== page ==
President Obama said Tuesday the often-repeated idea that the U.S. led from behind in the ouster of Libyan strongman Moammar Gadhafi was incorrect.
"We led from the front," Obama said in a pre-taped interview for "The Tonight Show with Jay Leno." "We introduced the resolution in the United Nations that allowed us to protect civilians in Libya when Gadhafi was threatening to slaughter them. It was our extraordinary men and women in uniform, our pilots who took out their air defense systems, set up a no-fly zone."
Many Republicans, including Sen. John McCain (Ariz.), have accused Obama of putting international forces in charge the fighting in Libya. Sen. Marco Rubio said after Gadhafi's death that "the French and the British that lead on this fight."
Because his administration was "able to organize the international community," Obama told Leno, operations in Libya "only cost us a billion dollars" and no U.S. troops were killed or injured.
"That, I think, is a recipe for success in the future," he said.
The president said the nature of Gadhafi's death at the hands of rebel fighters was unfortunate but that it "sends a strong message around the world to dictators."
Gadhafi was killed last week in his hometown of Sirte, an event videotaped and shown on many news outlets.
"Obviously, you never like to see anybody come to the kind of end that he did," Obama said about the deposed leaders final moments.
Gadhafi's body has been buried in an undisclosed location.
He contrasted the public display of Gadhafi's death to the way the U.S. military and his administration handled the killing of terrorist leader Osama bin Laden.
"There was a reason after Bin Laden was killed, for example, we didn't release the photograph," Obama said. "You know, I think that there's a certain decorum with which you treat the dead even if it's somebody who has done terrible things."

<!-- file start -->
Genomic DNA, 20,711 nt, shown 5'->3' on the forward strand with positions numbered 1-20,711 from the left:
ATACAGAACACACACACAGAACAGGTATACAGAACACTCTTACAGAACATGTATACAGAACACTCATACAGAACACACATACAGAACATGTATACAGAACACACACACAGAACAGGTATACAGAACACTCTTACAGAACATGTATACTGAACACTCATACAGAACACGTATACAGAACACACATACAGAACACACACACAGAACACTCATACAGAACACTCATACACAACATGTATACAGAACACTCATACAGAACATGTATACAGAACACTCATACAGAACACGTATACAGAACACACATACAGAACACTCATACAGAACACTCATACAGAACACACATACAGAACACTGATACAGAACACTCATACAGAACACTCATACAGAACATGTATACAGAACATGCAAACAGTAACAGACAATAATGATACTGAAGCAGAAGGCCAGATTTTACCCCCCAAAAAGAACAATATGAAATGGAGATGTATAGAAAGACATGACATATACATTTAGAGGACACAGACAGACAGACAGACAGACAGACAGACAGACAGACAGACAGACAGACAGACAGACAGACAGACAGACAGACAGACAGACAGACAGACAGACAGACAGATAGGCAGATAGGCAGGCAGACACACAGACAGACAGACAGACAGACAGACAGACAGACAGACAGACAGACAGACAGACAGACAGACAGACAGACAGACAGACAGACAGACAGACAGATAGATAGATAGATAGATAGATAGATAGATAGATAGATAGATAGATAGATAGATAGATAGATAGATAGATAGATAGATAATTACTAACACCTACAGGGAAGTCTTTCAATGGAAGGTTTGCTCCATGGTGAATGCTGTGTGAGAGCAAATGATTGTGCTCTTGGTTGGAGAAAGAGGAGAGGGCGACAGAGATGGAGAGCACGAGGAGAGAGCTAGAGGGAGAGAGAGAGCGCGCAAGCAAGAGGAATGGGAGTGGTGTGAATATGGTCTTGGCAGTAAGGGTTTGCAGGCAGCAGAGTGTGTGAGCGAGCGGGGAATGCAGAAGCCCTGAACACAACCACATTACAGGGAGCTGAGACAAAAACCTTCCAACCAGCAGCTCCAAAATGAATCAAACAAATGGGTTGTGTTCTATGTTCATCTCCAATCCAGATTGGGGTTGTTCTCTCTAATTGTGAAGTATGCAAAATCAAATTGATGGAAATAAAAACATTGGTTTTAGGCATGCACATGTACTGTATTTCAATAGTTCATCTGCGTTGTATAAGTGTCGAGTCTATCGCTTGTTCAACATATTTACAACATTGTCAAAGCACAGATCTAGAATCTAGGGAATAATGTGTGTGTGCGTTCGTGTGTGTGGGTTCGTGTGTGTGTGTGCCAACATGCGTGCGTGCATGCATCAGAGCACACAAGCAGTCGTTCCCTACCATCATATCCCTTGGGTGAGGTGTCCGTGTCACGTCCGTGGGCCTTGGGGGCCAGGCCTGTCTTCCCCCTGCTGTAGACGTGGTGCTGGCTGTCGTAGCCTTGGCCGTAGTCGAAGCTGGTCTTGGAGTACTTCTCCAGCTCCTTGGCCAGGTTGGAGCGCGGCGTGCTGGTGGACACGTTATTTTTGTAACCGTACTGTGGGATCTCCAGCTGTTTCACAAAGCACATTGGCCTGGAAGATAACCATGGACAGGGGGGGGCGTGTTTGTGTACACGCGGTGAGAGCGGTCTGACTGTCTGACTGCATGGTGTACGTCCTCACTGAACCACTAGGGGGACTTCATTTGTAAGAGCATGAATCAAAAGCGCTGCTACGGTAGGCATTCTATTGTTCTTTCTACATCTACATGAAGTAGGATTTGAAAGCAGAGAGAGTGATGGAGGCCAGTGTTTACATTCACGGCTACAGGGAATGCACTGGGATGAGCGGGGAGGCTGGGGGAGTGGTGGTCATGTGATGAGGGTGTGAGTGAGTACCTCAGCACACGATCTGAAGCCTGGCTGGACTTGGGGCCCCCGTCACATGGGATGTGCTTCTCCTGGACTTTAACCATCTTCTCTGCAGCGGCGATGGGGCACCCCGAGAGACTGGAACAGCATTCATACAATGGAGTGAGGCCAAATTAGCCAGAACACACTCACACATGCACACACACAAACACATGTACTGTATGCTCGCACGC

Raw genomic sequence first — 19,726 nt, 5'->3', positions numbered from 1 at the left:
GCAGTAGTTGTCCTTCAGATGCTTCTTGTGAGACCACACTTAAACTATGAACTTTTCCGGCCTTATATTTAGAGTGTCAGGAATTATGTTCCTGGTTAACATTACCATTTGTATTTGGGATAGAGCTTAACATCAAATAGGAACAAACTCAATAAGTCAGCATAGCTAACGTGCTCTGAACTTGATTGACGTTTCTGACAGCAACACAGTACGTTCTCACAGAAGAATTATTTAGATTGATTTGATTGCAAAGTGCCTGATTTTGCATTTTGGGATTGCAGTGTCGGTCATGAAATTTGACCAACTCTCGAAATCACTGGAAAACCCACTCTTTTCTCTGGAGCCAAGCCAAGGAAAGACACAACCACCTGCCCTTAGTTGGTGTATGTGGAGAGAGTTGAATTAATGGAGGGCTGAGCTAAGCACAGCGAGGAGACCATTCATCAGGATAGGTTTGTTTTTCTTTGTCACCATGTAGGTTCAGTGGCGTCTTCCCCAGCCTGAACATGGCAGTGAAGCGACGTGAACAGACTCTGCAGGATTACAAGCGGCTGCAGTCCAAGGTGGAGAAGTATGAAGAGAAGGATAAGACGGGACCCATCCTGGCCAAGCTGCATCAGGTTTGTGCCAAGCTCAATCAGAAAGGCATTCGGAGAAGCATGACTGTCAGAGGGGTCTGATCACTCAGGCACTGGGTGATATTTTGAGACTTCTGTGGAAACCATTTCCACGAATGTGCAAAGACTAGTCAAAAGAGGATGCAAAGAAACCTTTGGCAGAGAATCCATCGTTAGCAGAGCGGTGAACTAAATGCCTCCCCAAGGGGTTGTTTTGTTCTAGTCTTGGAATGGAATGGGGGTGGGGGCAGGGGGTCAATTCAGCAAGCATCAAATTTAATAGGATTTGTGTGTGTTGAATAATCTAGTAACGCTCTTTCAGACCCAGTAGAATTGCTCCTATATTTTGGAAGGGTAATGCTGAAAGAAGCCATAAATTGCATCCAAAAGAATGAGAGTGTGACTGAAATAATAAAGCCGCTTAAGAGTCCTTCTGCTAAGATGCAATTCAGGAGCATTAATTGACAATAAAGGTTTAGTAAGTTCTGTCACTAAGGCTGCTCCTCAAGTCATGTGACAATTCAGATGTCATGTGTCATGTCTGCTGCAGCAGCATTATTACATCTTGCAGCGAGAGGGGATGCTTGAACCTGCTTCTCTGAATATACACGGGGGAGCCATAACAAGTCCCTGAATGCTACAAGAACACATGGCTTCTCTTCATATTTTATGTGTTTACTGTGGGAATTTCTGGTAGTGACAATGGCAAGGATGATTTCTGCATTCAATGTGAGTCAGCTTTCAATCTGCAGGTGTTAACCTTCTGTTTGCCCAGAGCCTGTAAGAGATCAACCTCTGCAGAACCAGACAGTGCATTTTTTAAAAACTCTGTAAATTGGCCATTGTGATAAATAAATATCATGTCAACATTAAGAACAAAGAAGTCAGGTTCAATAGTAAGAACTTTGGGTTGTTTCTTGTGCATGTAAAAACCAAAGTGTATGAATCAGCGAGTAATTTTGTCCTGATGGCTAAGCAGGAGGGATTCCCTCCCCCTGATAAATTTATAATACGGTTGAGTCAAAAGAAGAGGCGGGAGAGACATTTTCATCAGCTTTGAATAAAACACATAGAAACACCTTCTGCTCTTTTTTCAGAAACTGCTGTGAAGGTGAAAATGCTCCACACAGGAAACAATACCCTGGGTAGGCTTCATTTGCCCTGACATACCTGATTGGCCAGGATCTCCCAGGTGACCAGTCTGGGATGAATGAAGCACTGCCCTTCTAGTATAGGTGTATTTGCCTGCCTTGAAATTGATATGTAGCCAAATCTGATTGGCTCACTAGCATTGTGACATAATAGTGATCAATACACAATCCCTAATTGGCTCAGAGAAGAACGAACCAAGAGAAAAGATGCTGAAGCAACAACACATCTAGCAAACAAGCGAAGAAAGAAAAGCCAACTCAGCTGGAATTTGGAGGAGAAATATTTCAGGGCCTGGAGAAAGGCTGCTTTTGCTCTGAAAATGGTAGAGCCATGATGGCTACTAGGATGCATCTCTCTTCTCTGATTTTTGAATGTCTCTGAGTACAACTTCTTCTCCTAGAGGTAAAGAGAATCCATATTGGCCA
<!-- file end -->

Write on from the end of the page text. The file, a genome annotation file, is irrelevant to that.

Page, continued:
Obama also tried to draw a contrast between his foreign policy and the way President George W. Bush began the war in Iraq.
"Americans can rightly be proud that we have given Iraqis an opportunity to determine their own destiny, but I also think that policymakers and future presidents need to understand what it is that we are getting ourselves into when we make some of these decisions," the president said. "And there might have been other ways for us to accomplish those same goals."
Obama announced last week that the U.S. will complete its drawdown of troops by the end of the year, concluding the war in Iraq after almost nine years.
Former Vice President Dick Cheney said Tuesday that Obama is imperiling gains made in Iraq by pulling troops out too quickly.
Obama countered that withdrawing troops from Iraq will allow the U.S. to fight more urgent battles.
"One of the arguments I made way back in 2007 was, if we were able to bring the war in Iraq to a close, then that would allow us to go after the folks who perpetrated 9/11, and obviously, we've been very successful in doing that," he said.